7. Use the losses to your advantage. With the results in, a win-loss analysis can help inexperienced salespeople understand where they stumbled in the sales cycle‚ when the tide turned against your company. The process can also help veterans identify patterns of behavior that they need to break. "There is an opportunity to reflect and learn," says Connie Brubaker, president of Integrity Training Solutions, a sales-training company based in Austin. "Was there a misunderstanding? Did they not identify the true need? Maybe they weren't listening as well as the competition."
In the second half of 2009, one of his marketing staffers was able to solicit feedback from decision makers in 4 out of 8 cases where Quantum was a top contender for a sizable deal but ultimately lost out. (He created his win-loss interview from an extensive list of questions from Pragmatic Marketing, an Inc. 5000 company. For more resources, go to pragmaticmarketing.com)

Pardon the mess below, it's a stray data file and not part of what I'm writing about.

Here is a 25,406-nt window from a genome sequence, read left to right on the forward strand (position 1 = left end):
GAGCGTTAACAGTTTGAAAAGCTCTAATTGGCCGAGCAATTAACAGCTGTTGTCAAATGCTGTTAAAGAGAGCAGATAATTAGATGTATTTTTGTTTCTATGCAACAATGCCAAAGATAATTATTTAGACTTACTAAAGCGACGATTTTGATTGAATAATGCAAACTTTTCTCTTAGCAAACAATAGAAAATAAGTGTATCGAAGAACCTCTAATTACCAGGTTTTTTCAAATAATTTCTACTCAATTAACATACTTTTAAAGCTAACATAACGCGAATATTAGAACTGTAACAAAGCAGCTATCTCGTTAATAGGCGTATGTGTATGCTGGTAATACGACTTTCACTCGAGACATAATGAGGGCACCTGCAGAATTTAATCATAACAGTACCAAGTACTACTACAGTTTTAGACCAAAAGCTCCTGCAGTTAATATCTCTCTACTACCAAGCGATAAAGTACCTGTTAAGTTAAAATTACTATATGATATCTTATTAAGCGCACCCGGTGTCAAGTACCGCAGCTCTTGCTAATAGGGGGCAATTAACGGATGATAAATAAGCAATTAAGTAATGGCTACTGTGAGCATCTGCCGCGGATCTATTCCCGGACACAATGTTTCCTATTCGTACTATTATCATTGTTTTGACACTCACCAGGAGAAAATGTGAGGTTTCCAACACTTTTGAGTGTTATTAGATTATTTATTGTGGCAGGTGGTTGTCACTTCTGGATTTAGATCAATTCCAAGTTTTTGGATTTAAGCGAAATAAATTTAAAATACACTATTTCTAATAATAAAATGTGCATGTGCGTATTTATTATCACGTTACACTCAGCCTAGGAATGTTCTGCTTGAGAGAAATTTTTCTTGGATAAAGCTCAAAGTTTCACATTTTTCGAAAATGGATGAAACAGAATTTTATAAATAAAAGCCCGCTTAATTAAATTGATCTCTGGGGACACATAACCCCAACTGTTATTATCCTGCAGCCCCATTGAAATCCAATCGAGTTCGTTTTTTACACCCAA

"We're talking about sensitive information, so four out of eight is good," says Cosway. He notes that a year ago, it was harder to ascertain what the company was doing right or wrong because so many buying decisions were put on hold indefinitely. But in recent months, he reports that more deals are coming to a close.
Take a closer look at your wins. Key contacts at more than a dozen accounts won in recent months agreed to tell Quantum where it needed improvement. We asked, 'If you had a magic wand, what would you fix?' He says about 90 percent of customers have been willing to share their opinions and provide competitive intelligence.